“Dear Mr. God,

How many people are in heaven?

They must be a lot.

Well I know a few, like my dad and Kester.

Why am I sick God? And why is my mum diabetic?

Those medicines stink.

I don’t know what it means to be happy God.

But most important of it all, I really just wish I could play football again.

I miss that the most.

Love,

Anna.”

She drops it in the postbox, and then the mailman picks it up for the umpteenth time still trying to figure how to deliver Anna’s letter which was addressed to God.

Like Anna, many of us seek for a huge theological treatise or an intellectual response in every jaw-dropping situation. We stare into a dark space hoping to see the unseeable, trying to know the unknowable. It is probably going to seem banal and inadequate by all standards, why the peripheral reasons behind tragedies are forever obscured from the human view.

Jesus was honest with us. He told us the blunt truth. — “…In this godless world, you will continue to experience difficulties…” states the message translation of the book of John chapter Sixteen verse Thirty-Three. Perhaps, this does not out rightly inform God to be the author of tragedy. Genesis chapter One verse Thirty-One makes us know this. (…and God looked over everything he had made, it was so good, so very good.) God made beautiful things, and you would rather agree with that tragedies are not so beautiful.

“Dear Mr. God,

I’m writing you today

Because it seems like lately

I’ve forgotten how to pray

I know you wouldn’t reply

But I’m writing it anyway.

Well I’m alright

But I can lie about that sometimes

All the same, you’re all I’ve got”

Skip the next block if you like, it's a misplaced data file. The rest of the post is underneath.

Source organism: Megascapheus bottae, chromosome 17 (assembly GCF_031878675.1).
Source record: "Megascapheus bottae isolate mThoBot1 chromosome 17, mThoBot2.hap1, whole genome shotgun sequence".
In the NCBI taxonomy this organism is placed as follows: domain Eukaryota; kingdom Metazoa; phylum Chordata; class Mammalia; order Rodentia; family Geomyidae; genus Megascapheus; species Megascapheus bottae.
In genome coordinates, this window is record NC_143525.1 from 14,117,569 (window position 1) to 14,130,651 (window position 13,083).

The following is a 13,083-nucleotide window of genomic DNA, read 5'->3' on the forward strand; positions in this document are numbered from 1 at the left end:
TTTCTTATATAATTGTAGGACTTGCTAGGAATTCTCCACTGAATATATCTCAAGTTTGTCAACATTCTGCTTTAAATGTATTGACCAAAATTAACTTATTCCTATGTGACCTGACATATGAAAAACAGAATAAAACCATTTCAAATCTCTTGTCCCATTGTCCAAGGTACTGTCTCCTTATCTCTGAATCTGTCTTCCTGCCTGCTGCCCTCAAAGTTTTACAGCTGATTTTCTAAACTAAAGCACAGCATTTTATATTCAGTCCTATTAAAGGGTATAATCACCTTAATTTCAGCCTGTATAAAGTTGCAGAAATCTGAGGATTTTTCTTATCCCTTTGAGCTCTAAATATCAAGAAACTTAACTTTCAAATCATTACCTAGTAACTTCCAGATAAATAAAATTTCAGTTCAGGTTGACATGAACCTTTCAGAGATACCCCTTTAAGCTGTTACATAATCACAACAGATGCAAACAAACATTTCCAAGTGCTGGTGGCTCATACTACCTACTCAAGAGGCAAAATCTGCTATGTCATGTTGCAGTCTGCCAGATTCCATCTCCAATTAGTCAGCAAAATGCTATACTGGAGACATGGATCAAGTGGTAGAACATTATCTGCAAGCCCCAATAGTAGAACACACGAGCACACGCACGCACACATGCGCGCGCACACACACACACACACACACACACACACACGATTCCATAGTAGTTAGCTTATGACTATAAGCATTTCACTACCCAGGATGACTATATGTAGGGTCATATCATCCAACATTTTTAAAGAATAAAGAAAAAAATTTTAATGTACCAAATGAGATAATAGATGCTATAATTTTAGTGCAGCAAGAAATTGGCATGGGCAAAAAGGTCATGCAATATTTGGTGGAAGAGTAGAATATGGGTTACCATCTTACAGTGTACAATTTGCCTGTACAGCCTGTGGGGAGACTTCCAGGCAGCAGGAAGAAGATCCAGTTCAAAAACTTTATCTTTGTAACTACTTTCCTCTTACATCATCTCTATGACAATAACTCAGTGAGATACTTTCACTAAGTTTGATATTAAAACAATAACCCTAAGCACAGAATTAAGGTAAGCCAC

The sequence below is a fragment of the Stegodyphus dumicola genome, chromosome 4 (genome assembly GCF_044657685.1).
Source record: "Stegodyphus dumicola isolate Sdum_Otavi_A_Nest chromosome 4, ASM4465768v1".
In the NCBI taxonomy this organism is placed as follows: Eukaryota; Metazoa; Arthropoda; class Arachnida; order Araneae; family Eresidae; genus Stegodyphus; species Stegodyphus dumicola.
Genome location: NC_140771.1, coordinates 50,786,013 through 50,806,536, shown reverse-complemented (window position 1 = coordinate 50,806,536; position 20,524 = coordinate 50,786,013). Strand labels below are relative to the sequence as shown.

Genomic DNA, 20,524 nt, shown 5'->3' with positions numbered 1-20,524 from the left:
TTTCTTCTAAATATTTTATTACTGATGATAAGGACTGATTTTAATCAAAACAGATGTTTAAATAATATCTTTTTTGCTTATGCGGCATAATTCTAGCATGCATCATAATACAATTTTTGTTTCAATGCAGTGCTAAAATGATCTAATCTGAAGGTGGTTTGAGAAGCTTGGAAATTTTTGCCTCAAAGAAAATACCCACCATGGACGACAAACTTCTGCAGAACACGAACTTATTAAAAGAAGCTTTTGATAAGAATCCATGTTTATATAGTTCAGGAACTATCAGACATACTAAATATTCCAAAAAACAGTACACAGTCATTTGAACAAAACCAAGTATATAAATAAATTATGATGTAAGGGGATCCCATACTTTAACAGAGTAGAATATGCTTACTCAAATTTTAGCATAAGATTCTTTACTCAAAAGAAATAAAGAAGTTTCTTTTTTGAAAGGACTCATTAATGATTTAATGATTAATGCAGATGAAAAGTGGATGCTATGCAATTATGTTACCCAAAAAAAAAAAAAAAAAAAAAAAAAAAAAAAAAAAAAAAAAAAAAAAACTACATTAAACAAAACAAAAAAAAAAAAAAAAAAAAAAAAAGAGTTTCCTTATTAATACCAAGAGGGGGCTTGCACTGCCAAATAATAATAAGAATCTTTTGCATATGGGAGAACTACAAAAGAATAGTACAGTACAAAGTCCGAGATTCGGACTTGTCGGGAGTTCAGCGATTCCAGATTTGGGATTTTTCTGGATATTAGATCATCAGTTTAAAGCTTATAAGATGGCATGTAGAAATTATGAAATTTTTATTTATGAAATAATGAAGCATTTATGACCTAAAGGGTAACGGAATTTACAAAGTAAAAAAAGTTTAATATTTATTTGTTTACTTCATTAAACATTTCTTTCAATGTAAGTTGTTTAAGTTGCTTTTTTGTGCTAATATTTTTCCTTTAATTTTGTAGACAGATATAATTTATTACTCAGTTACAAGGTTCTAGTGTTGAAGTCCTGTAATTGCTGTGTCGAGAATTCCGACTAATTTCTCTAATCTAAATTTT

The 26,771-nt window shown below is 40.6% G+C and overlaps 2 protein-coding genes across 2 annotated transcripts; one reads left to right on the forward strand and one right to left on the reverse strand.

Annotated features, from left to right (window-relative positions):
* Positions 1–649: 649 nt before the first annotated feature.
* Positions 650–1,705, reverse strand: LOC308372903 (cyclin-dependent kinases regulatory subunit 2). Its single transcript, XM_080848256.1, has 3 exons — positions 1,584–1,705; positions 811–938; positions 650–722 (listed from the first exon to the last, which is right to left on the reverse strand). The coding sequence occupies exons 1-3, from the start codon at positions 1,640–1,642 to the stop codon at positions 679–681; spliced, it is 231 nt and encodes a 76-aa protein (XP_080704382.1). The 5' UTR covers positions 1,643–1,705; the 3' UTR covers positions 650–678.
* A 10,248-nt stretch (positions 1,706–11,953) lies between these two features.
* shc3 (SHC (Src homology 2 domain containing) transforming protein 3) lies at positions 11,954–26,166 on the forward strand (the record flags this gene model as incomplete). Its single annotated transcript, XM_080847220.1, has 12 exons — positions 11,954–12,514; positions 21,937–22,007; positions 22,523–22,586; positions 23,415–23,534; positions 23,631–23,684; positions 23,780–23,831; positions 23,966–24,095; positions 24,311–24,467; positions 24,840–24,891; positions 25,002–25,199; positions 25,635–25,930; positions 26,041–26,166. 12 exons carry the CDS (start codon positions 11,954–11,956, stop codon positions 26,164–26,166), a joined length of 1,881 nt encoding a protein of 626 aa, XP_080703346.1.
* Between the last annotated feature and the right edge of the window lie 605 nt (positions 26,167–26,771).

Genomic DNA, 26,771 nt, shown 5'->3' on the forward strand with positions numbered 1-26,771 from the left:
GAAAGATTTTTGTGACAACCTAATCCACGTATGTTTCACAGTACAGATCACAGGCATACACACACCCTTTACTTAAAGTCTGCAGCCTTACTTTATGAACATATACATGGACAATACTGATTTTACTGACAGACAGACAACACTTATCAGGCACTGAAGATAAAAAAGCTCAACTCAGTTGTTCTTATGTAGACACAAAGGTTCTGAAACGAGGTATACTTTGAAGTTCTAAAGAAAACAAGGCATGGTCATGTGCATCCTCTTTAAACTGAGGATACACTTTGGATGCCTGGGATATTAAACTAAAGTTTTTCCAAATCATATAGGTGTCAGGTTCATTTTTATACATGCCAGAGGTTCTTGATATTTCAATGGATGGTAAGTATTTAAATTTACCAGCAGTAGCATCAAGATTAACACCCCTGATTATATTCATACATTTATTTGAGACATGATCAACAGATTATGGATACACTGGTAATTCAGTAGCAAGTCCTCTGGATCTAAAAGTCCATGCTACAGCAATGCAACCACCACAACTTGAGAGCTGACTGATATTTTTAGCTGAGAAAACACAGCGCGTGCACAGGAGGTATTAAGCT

WHY ASK WHY?

Some believe that to question the bible, God’s decision or even God Himself is tantamount to blasphemy or, on a smaller scare, a sign of disbelief. I think there is a significant difference between questioning that brings wisdom and a fuller understanding of God and the kind of questioning that simply seeks to validate man and man’s ways. If your heart is humble before God, not self-righteous, and if you acknowledge God as being the one in control, then you might feel free to question, even if there wouldn’t be an answer.

I believe that God himself would be bothered if we never register our displeasures when tragedies happen. Even Jesus who knew about the prophecy questioned God when he was being nailed on the cross, “…My God, My God, why hast thou forsaken me? I cry by day and by night, but thou dost not answer to the words of my groaning…” Human beings also do not have mercury running through their veins, it is blood, and we have a nervous system that makes us sense feelings. A businessperson would not burst into laughter if he gets news of fire gulping his company. Only if a psychiatric condition probably just set in. Neither would a lady throw a party when her husband gets a death sentence for an offence he knows nothing about.

IT’S OKAY TO CRY.

Crying is not a sign of your weakness. A Lifehack report stated that, ‘confronting your emotions (especially the not-so-pretty ones) requires strength in the form of vulnerability’. Releasing your tears also helps you flush out toxins. The medical community describes crying as psychogenic lacrimation, they love big names over there. Just because you hold back your tears does not make you happy. Everyone can relate to that. A study performed by Dr. William H. Frey II at the St Paul-Ramsey Medical Centre found that feeling-related tears and tears cause by physical irritants are not the same. Tears that are provoked by feeling-conditions help your body rid itself of nasty chemicals that raise cortisol (the stress hormone).

In simpler words, you feel a whole lot better after the emotional down-pour passes. A Jewish proverb says “What soap is for the body, tears are for the soul.” Crying regulates us. It is the steam valve on the tea kettle. Jesus was not weak when he wept for Lazarus. Remember? So, grab a tissue if you need to. Let it go.

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